Tens of millions of public sector workers have gone on a day-long strike across India, protesting against Prime Minister Narendra Modi’s economic policies, particularly his plans to push for greater privatisation.
Thousands of state-run banks, government offices and factories were closed on Friday, and public transport disrupted, in the strike called by 10 trade unions.
“This strike is against the central government, this strike is for the cause of the working people,” said Ramen Pandey, of the Indian National Trade Union Congress.
“Our strike will be 100 percent successful … we will prove that this strike is the world’s largest ever.”
Union officials said about 180 million workers, including state bank employees, school teachers, postal workers, miners and construction workers, were participating, but the figure could not be independently verified.
The strike was called after talks with Finance Minister Arun Jaitley broke down, with union leaders rejecting his offer to raise the minimum wage for unskilled workers from 6,396 rupees ($96) a month to 9,100 rupees ($136).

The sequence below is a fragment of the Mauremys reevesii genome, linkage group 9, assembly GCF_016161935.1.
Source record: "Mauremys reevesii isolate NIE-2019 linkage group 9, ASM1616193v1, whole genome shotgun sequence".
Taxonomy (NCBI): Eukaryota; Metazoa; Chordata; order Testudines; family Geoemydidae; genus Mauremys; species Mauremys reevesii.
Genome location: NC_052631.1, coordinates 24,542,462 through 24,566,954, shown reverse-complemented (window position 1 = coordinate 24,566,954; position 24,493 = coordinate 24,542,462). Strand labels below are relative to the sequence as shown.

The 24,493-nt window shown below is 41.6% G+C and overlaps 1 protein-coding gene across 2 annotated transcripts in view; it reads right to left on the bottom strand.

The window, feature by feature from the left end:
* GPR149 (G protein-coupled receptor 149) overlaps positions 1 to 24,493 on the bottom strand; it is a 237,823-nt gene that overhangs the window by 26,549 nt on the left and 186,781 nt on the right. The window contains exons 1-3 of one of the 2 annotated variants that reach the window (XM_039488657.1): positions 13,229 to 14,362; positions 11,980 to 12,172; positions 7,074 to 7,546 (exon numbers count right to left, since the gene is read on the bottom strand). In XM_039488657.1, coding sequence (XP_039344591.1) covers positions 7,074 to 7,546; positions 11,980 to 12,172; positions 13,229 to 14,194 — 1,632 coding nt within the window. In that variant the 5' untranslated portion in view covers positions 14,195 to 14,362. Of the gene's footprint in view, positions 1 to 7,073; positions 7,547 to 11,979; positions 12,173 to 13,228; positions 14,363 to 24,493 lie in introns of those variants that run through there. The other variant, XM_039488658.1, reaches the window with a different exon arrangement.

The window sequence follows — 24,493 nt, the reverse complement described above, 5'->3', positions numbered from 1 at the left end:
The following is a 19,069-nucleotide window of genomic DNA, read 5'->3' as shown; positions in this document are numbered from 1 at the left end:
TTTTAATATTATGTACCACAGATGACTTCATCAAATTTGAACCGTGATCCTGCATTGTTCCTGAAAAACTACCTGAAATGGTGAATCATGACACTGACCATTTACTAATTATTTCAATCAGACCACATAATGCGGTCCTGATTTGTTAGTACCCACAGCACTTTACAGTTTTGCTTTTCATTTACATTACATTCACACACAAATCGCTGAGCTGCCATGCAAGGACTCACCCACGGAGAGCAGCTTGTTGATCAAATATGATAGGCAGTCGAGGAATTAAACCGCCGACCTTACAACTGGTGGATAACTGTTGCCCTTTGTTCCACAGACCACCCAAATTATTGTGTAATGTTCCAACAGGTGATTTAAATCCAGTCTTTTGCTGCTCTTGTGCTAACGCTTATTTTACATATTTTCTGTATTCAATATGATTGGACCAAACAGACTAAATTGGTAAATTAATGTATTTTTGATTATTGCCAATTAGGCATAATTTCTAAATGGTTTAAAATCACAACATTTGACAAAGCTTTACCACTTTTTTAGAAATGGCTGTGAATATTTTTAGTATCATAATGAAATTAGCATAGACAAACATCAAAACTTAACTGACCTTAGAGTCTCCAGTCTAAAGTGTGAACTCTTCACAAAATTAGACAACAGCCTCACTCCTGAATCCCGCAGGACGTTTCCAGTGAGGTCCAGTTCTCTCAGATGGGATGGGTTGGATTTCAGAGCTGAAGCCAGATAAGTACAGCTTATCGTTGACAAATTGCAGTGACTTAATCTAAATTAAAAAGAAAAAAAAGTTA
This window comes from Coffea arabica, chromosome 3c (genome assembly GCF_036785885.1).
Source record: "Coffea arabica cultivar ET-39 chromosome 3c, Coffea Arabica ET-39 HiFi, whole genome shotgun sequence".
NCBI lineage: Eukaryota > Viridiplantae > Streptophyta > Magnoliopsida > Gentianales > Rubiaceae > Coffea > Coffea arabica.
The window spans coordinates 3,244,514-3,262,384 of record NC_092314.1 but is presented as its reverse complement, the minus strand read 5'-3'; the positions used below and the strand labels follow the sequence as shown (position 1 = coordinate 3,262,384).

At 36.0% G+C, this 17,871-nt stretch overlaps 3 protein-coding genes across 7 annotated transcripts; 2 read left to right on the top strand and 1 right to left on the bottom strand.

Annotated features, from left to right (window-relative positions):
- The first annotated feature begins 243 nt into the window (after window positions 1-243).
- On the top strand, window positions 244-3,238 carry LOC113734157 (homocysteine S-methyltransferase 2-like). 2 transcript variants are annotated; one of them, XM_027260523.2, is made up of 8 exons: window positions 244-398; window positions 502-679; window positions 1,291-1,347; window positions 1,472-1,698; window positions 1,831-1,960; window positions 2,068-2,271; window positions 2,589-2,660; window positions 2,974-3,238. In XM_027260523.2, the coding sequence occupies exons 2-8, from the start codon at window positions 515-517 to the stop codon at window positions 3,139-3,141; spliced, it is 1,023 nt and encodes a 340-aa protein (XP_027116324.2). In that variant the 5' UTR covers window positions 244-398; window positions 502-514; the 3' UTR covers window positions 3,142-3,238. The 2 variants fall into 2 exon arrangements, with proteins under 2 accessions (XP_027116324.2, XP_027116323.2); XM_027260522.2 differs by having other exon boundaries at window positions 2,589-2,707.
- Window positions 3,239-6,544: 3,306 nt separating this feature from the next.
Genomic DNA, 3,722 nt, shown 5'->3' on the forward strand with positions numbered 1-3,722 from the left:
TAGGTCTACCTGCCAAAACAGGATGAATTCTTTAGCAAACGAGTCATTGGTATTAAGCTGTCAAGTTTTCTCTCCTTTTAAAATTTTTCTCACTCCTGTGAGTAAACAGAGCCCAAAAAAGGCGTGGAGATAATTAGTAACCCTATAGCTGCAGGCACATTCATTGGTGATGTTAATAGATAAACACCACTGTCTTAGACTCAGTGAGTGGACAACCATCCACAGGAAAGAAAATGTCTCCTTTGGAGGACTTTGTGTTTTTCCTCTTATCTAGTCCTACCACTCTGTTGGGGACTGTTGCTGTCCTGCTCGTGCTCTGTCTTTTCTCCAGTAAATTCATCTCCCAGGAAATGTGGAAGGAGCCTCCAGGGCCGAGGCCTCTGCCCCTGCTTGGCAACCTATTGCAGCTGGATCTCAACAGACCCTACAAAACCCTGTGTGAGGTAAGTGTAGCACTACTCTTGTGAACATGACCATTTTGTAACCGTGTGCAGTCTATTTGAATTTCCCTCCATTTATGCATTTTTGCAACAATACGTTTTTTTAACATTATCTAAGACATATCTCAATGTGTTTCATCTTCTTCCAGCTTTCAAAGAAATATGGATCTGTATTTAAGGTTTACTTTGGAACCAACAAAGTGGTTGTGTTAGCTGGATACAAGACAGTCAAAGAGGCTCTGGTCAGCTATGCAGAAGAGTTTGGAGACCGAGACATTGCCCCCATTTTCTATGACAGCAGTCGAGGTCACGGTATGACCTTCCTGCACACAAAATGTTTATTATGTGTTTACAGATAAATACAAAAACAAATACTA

Workers are demanding the government dump plans to close unproductive factories, raise foreign investment caps in some industries and sell off stakes in state-run companies – over fears that creeping privatisation will jeopardise jobs.
The unions said the government should guarantee both social security and healthcare for all, and should be hiking the minimum wage to double what it is offering in order to keep up with inflation.
Indian media said transport and essential services such as power and water supplies were not affected in major cities like New Delhi and Mumbai. Private banks were operating and schools and colleges were open.
According to the latest budget, the government aims to raise about $8.3bn through privatisation in 2016-17 and shut down some state-run firms, after losses exceeded $4bn in the last financial year.